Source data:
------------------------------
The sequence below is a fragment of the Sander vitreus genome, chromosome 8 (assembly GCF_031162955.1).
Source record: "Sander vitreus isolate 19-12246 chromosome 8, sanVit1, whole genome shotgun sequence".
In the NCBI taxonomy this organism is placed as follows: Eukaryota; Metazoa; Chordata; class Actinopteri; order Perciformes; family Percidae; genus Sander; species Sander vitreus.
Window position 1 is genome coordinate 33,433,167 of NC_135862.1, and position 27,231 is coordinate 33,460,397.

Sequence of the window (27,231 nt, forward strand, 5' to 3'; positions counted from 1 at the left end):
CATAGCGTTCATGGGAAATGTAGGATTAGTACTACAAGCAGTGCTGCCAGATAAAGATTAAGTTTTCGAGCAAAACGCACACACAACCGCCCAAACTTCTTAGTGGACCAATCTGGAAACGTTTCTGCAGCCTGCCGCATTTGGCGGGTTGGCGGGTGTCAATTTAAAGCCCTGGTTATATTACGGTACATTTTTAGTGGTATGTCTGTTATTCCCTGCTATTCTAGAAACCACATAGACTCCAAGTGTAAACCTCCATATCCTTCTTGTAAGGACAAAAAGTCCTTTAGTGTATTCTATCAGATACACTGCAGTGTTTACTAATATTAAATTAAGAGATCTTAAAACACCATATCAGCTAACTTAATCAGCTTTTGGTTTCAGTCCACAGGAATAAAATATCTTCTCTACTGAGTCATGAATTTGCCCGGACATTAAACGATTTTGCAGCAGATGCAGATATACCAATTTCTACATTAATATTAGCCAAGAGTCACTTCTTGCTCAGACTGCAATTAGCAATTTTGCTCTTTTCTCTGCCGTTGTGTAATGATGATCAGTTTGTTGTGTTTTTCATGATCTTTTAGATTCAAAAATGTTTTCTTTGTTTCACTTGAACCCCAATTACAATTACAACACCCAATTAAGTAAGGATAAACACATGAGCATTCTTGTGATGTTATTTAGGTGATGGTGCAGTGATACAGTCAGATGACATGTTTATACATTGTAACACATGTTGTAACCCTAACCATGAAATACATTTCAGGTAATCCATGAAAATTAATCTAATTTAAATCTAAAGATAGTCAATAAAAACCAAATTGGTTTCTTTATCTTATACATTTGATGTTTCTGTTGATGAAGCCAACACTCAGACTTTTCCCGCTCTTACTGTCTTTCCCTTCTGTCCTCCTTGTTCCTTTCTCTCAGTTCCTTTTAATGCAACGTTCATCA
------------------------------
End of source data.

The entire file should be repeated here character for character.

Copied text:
The sequence below is a fragment of the Sander vitreus genome, chromosome 8 (assembly GCF_031162955.1).
Source record: "Sander vitreus isolate 19-12246 chromosome 8, sanVit1, whole genome shotgun sequence".
In the NCBI taxonomy this organism is placed as follows: Eukaryota; Metazoa; Chordata; class Actinopteri; order Perciformes; family Percidae; genus Sander; species Sander vitreus.
Window position 1 is genome coordinate 33,433,167 of NC_135862.1, and position 27,231 is coordinate 33,460,397.

Sequence of the window (27,231 nt, forward strand, 5' to 3'; positions counted from 1 at the left end):
CATAGCGTTCATGGGAAATGTAGGATTAGTACTACAAGCAGTGCTGCCAGATAAAGATTAAGTTTTCGAGCAAAACGCACACACAACCGCCCAAACTTCTTAGTGGACCAATCTGGAAACGTTTCTGCAGCCTGCCGCATTTGGCGGGTTGGCGGGTGTCAATTTAAAGCCCTGGTTATATTACGGTACATTTTTAGTGGTATGTCTGTTATTCCCTGCTATTCTAGAAACCACATAGACTCCAAGTGTAAACCTCCATATCCTTCTTGTAAGGACAAAAAGTCCTTTAGTGTATTCTATCAGATACACTGCAGTGTTTACTAATATTAAATTAAGAGATCTTAAAACACCATATCAGCTAACTTAATCAGCTTTTGGTTTCAGTCCACAGGAATAAAATATCTTCTCTACTGAGTCATGAATTTGCCCGGACATTAAACGATTTTGCAGCAGATGCAGATATACCAATTTCTACATTAATATTAGCCAAGAGTCACTTCTTGCTCAGACTGCAATTAGCAATTTTGCTCTTTTCTCTGCCGTTGTGTAATGATGATCAGTTTGTTGTGTTTTTCATGATCTTTTAGATTCAAAAATGTTTTCTTTGTTTCACTTGAACCCCAATTACAATTACAACACCCAATTAAGTAAGGATAAACACATGAGCATTCTTGTGATGTTATTTAGGTGATGGTGCAGTGATACAGTCAGATGACATGTTTATACATTGTAACACATGTTGTAACCCTAACCATGAAATACATTTCAGGTAATCCATGAAAATTAATCTAATTTAAATCTAAAGATAGTCAATAAAAACCAAATTGGTTTCTTTATCTTATACATTTGATGTTTCTGTTGATGAAGCCAACACTCAGACTTTTCCCGCTCTTACTGTCTTTCCCTTCTGTCCTCCTTGTTCCTTTCTCTCAGTTCCTTTTAATGCAACGTTCATCA